The other big news in politics was Rob Porter a staffer for Donald Trump and previously for Orin Hatch, had physically and emotionally abused both of his ex wives. It appeared that in at least one case the Bishop may have put Porter’s career above supporting the abused women. This led to discussions of improving Bishop training and paying attention to reports women give of abuse.
Saints, the new history book by the Church targeting regular members was released in September. It received great praise for breezy prose and injecting more focus on women in the church into the history. Some criticized some controversies such as polyandry or Helen Mar Kimball’s marriage not getting enough coverage. However overall it received glowing reviews. It was a new era for authorized Church history. This first volume just covered the era of Joseph Smith. Forthcoming volume will cover the rest of the 19th and 20th century.
In other history news the Church published the long anticipated book on the Book of Abraham and papyri materials. By making the materials widely available that scholars could only dream of in the 90’s, I suspect we’ll see a resurgence of work on the Book of Abraham.
Other history news was a study from BYU showing that Joseph Smith made use of Clarke’s Bible Commentary for portions of the JST work. This was exciting work that helps illuminate how Joseph saw the revision of the Bible as well as understanding his methodology.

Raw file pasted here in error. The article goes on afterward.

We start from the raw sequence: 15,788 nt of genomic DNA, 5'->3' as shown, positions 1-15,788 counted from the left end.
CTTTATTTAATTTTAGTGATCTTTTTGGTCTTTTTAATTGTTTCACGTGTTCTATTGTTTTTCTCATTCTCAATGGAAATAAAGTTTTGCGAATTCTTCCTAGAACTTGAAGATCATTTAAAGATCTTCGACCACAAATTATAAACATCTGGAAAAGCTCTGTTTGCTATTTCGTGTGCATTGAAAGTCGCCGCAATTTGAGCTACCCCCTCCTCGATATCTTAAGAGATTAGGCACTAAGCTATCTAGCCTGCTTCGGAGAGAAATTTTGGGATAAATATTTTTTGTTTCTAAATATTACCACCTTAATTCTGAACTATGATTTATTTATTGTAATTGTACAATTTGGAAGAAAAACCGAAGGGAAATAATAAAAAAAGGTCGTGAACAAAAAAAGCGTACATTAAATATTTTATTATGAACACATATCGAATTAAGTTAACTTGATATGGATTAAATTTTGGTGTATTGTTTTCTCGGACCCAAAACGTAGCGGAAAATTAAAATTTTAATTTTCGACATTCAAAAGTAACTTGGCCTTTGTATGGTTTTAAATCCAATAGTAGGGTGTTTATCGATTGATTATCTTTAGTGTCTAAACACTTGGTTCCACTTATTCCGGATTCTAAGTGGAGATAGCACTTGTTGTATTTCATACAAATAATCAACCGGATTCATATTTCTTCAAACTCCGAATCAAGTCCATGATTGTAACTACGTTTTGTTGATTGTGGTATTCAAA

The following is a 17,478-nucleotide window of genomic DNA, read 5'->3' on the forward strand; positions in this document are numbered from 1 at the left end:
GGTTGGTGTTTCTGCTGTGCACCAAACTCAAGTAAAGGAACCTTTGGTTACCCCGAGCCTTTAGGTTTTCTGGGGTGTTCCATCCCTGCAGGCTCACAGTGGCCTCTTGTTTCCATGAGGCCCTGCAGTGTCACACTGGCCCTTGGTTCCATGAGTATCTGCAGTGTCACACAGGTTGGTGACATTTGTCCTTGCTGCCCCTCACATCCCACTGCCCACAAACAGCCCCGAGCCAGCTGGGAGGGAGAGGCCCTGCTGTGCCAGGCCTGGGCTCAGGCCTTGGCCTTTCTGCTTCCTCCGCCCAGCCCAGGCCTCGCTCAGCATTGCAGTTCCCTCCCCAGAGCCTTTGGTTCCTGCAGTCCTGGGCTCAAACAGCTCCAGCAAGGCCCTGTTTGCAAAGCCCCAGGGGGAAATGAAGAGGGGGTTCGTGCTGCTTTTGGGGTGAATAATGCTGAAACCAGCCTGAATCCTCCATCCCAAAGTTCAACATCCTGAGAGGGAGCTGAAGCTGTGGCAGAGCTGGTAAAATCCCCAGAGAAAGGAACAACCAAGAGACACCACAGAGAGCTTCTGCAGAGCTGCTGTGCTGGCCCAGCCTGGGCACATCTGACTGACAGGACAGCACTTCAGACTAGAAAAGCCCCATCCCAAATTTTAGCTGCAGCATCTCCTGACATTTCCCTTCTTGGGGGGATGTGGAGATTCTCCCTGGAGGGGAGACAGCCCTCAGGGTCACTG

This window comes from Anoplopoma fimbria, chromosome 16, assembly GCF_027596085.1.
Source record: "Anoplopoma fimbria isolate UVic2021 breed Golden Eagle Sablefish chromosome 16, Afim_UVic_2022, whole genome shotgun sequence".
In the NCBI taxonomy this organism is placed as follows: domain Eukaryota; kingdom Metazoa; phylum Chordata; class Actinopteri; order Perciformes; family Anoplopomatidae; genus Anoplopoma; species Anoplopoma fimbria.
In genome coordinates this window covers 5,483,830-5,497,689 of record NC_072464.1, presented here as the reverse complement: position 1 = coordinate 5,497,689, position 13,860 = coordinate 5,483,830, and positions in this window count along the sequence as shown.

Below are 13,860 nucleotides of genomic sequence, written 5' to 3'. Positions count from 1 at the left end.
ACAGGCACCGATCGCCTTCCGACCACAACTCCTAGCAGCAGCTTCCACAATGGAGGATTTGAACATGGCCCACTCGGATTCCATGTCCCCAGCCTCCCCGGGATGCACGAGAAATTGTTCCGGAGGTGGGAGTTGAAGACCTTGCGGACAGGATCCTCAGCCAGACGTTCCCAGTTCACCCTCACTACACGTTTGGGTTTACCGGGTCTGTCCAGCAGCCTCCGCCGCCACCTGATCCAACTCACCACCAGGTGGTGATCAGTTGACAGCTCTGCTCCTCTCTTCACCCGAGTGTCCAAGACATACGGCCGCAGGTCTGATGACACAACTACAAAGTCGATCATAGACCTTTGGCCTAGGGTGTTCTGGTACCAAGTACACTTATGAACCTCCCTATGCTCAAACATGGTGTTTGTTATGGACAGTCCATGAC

Comedian David Cross raised hackles when he made a tweet for his University of Utah show wearing garments.
Missionary numbers continued to drop as changes to mission programs proceeded including ease of getting into non-proselytizing missions. According to the Deseret News the Church had out 63,597 missionaries in 407 missions. The pre-surge (2012) numbers were 58,?990. There were also stories we discussed here of as many as ? of all missionaries coming home early – often for health (including mental health) reasons. The converts per missionary has been flat after a substantial drop during the surge. In particular the number of converts the past few years has been down substantially over pre-2014 numbers not seen since the early naughts. (See this old discussion for some of the statistics) This has led to some to question the age drop to 18 as well as various other changes in missionary work over the last 10 years.
The biggest story of the year was charges by McKenna Denson that the former MTC President, Joseph Bishop, had raped her while she was at the MTC. She went to a Fast and Testimony meeting in Bishop’s ward in California at disrupted the service taking over the microphone. Controversy erupted over the ward Bishop’s decision to put his hand on her to direct her away from the pulpit. Many thought the appropriate thing to have done was cut off the mic and close the service. Controversy continues on the story. The court decision of her lawsuit against the Church has yet to be decided.
I know I’m missing some stories. So feel free to chime in with the stories I missed.